I have a friend who occasionally mocks me because I bother to vote. He’s an economics graduate student, and, looking at elections from a strictly mathematical perspective, he has a point.
When political scientists or economists try to explain why and how people vote, they often look at the balance between costs and potential benefits to each voter. After all, it “costs” time and effort and perhaps gas money to travel to the polls and cast a ballot. For students, that’s time we could spend playing “World of Warcraft,” working, sleeping or even doing homework.
And if you really face facts, the chances of your vote swinging an election – even an election as inconsequential as ASCSU Senator from the College of Liberal Arts – are next to nil. Multiply that by the change that can result from swinging only one member in a legislative body, weigh it all against the costs, and you have yourself a return on your voting investment any financial advisor worth their salt would tell you to steer clear of.
It’s so simple, you could describe it with an equation, and, in 1962, two political scientists, William Riker (no, I’m not making that name up) and Peter Ordeshook, did. The equation – B*p>C – says that if the benefit of your desired outcome times the probability of your vote affecting the result is greater than the cost of voting, then a rational person will vote.
By a strictly rational analysis, therefore, voting doesn’t make sense – the costs are too high and the benefits too low. So why will several thousand students turn out next week to cast a ballot for ASCSU elections? Why don’t we all throw up our hands and declare, alongside TV’s Hank Hill: “With voter turnout at an all-time low, not voting makes me even more American.”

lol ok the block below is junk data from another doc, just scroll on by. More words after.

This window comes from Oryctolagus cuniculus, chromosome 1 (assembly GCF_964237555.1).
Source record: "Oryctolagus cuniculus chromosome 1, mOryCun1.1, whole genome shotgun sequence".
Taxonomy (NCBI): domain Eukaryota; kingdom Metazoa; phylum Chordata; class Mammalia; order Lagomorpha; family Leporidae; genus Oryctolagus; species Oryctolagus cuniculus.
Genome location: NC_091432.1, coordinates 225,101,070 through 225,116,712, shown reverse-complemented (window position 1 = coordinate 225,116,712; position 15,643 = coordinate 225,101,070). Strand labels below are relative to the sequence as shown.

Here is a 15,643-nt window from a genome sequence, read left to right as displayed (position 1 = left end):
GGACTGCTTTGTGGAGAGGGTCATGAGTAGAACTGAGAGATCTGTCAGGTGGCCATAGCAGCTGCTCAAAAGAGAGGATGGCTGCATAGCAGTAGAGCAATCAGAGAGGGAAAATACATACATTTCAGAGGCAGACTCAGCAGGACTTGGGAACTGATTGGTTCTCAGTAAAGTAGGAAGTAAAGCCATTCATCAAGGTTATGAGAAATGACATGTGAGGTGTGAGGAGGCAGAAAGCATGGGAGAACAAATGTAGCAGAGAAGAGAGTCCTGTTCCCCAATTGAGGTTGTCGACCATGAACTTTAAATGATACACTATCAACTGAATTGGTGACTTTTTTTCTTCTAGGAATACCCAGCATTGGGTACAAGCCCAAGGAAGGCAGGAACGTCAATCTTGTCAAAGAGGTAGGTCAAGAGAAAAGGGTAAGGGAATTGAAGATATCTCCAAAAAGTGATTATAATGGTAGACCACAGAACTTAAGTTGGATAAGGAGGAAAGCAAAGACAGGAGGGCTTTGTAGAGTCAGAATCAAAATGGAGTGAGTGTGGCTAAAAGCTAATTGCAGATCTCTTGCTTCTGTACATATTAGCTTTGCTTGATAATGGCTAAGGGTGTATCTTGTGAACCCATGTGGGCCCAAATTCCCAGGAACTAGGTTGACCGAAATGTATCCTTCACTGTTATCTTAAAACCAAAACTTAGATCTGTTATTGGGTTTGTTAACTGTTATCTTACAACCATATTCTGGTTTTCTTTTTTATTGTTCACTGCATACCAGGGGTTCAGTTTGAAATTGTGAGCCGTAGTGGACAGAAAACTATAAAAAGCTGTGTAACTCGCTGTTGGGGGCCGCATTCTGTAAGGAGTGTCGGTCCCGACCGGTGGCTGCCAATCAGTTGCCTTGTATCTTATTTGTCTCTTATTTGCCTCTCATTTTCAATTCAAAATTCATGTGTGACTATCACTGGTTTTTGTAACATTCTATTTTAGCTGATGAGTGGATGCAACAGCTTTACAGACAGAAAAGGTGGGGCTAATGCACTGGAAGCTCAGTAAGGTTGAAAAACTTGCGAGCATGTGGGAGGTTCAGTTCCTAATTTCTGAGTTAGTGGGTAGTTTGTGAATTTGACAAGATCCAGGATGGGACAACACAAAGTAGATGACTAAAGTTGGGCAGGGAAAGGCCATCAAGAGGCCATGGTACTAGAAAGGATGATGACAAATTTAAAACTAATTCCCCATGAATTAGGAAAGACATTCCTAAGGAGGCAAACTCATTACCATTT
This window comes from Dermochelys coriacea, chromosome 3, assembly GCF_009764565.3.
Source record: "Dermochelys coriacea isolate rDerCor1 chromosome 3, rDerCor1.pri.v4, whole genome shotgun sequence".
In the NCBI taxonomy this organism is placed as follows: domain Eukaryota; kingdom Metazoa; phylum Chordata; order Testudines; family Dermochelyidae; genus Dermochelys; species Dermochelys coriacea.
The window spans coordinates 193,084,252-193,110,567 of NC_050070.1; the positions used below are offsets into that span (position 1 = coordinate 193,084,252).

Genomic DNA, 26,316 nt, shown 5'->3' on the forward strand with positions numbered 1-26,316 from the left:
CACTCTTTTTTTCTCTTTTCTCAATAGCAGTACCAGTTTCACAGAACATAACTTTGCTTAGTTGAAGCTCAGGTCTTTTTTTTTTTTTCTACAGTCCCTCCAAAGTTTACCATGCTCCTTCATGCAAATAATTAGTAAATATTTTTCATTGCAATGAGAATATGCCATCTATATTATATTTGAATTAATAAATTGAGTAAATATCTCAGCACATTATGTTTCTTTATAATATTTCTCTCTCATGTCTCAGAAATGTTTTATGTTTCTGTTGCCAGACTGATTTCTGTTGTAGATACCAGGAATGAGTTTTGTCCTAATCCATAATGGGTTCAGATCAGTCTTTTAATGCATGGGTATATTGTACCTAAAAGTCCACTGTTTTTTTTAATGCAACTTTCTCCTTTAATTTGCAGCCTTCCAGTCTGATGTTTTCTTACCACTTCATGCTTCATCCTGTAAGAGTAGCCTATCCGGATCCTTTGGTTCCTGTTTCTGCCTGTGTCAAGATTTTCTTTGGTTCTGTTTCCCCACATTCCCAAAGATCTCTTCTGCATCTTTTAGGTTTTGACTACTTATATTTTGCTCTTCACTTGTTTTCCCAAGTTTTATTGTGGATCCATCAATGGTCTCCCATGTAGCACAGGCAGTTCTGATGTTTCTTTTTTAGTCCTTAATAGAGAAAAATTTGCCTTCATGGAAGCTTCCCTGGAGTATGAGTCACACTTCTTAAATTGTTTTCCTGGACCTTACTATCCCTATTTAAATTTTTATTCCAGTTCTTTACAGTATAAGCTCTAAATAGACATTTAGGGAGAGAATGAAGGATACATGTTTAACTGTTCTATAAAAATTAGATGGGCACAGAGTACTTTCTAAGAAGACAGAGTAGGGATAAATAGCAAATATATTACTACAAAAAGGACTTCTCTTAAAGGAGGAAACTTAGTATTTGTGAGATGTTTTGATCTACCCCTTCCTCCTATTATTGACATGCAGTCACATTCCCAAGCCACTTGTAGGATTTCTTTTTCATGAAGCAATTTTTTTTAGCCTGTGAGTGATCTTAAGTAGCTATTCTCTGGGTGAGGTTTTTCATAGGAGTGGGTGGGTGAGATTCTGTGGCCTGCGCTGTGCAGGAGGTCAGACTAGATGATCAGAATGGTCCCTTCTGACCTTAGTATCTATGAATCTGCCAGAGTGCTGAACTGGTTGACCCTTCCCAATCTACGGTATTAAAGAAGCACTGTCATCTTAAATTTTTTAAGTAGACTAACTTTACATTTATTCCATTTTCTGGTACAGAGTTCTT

In order to explain why anybody bothers to show up at all on election day, the economists had to add a new factor to the equation. They reasoned that intangible benefits of voting – the sense of fulfillment you get from displaying an “I Voted” sticker, for instance – outweigh the costs of voting and motivate people to the polls. (The other explanation, of course, is that we’re all horrible judges of probability.)
However, my vote has value to me over and above mere electoral power or civic pride. Every vote I cast sends a message, a political market signal much like the economic market signals we send every time we choose whether or not to buy a product. Those signals collectively shape the political marketplace; even by casting a vote for a losing candidate, I’m saying, “I value these ideas, these principles, these platforms.” And in the electoral marketplace where politicians and parties scramble for support, my vote, your vote, and even those who don’t vote all send messages which alter the political landscape.
What does this mean for next week’s ASCSU elections? It means that, as similar as candidates and platforms may seem, change only happens in response to the messages we send. I’m voting for Katie and Trevor, for instance, not only because I want people of their character and dedication in office, but because I want to see their idea of lobbying the legislature for tax-free textbooks become a reality. The value of my vote isn’t its miniscule chance of swinging the election, but the message I’m sending is: “I like this idea. I like this kind of leader.”
If voting – or not voting – really does send a message, why aren’t we all shouting that message louder? The Collegian’s letters to the editor section should be filled with messages, endorsements, and discussion of our ASCSU candidates. Why aren’t they? To my fellow students: What message are you trying to send?
Seth Anthony is a chemistry masters student. His column appears occasionally in the Collegian. Replies and feedback can be sent to email@example.com.